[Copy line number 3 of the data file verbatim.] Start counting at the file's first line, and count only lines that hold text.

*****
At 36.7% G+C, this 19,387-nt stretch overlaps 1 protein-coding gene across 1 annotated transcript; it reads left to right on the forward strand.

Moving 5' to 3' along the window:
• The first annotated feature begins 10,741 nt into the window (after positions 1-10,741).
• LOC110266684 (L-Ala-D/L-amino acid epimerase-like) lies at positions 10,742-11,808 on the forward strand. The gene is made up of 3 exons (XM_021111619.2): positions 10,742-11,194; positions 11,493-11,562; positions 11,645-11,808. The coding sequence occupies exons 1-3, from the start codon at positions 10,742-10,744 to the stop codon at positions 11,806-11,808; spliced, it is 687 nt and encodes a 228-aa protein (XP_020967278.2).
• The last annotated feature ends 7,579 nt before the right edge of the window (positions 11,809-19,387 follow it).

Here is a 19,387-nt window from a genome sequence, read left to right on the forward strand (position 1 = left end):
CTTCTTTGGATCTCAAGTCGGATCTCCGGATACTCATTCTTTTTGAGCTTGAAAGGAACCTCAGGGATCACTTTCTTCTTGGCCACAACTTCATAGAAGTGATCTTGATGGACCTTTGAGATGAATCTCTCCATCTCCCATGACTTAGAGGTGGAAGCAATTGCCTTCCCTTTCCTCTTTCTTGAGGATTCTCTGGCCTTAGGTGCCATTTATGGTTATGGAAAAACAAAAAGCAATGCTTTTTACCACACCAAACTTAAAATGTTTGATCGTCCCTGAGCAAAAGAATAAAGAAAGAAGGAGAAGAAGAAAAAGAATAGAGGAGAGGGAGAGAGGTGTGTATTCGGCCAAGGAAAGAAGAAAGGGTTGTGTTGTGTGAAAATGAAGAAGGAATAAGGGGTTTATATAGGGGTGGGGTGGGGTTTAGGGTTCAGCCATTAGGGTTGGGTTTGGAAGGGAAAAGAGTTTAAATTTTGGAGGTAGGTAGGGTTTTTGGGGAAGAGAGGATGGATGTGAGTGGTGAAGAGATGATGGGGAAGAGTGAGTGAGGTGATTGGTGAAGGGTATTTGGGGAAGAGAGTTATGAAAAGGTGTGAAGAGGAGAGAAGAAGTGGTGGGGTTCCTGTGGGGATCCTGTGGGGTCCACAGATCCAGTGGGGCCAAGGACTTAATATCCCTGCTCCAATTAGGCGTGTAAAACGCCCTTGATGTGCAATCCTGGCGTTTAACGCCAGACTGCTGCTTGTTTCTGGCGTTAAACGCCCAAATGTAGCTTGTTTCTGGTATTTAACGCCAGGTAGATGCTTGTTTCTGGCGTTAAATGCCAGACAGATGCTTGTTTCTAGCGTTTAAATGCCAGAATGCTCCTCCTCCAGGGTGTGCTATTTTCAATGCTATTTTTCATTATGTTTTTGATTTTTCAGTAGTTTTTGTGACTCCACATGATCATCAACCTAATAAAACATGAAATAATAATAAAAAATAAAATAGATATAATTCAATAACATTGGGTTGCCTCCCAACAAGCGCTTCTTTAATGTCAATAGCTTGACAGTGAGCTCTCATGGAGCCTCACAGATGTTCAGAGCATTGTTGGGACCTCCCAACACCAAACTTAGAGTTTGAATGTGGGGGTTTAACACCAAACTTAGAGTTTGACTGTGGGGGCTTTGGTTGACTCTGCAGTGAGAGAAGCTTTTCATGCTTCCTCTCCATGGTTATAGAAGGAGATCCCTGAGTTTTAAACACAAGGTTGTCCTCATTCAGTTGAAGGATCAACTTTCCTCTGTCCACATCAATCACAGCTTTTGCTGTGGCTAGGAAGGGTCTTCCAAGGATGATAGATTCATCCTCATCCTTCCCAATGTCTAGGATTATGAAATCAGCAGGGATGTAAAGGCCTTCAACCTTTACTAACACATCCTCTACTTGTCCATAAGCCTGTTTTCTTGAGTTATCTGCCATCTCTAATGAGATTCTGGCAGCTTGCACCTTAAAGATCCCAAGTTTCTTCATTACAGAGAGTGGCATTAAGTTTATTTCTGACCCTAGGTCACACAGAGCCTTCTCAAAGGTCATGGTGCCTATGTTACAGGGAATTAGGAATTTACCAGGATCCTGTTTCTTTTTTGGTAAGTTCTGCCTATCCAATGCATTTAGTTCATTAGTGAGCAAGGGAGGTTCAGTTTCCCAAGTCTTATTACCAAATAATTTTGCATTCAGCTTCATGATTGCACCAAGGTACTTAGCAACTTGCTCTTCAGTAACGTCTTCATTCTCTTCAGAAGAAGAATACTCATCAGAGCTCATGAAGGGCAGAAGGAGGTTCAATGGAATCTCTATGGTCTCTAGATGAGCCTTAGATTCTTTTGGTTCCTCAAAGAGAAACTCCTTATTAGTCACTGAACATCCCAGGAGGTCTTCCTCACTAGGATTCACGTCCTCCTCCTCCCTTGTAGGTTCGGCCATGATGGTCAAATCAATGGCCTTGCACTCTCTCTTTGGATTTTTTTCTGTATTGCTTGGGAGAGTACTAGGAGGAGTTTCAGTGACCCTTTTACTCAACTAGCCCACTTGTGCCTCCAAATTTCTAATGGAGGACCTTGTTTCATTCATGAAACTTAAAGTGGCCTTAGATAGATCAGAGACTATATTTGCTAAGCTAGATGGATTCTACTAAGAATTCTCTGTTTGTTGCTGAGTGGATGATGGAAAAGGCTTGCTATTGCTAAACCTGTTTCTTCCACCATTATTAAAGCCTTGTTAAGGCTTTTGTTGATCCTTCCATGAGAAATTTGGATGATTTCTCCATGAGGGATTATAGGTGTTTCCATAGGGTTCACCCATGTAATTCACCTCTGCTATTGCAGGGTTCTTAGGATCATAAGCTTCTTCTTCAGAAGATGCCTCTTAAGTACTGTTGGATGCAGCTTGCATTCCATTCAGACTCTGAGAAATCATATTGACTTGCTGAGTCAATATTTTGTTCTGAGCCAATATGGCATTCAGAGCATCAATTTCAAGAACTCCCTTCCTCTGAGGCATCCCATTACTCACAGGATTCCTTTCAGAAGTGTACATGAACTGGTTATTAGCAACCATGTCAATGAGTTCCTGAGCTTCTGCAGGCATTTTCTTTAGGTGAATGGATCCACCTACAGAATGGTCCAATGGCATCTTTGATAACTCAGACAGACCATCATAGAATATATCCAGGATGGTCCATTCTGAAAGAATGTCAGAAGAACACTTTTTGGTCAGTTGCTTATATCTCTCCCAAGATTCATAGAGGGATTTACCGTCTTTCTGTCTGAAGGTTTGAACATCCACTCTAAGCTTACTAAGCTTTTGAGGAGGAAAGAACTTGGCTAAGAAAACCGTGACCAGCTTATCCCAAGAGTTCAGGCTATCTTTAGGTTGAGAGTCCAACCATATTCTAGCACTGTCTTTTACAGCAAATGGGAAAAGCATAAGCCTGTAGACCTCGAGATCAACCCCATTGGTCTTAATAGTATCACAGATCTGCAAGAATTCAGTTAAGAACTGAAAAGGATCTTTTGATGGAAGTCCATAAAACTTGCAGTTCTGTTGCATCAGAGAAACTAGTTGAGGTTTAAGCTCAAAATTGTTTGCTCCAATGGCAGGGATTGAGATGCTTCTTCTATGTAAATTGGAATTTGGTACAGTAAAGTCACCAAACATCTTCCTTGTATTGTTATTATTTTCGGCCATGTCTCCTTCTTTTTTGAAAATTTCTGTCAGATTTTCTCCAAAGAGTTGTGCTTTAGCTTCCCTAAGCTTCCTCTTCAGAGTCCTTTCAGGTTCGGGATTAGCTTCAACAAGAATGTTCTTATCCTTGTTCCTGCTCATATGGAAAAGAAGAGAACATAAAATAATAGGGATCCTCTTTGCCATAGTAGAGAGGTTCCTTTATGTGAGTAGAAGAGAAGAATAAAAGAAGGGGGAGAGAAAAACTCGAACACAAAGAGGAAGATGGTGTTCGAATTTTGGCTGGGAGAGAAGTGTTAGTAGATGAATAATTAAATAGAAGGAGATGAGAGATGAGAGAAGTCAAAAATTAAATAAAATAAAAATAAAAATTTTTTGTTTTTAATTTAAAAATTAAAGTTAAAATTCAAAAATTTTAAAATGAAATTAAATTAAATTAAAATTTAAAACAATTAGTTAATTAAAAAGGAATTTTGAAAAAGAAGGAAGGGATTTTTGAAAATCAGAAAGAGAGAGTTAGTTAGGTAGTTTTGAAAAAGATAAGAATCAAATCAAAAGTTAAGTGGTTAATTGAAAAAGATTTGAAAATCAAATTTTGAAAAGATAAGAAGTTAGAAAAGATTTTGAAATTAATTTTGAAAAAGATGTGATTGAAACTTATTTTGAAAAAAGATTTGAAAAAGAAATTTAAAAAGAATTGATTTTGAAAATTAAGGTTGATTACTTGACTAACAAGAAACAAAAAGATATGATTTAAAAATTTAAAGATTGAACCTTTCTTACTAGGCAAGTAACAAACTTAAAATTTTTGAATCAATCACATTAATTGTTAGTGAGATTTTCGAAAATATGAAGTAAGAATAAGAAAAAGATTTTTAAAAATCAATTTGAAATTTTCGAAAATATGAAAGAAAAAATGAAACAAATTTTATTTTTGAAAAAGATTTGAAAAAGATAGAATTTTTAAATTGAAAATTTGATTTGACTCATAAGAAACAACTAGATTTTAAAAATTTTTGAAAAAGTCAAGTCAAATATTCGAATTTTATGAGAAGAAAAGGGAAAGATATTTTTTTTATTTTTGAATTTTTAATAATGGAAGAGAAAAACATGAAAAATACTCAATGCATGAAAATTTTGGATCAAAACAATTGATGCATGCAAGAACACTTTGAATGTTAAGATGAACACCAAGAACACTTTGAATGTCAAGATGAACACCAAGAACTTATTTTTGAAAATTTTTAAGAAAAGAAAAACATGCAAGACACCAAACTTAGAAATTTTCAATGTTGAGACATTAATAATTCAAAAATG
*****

• The first annotated feature begins 10,741 nt into the window (after positions 1-10,741).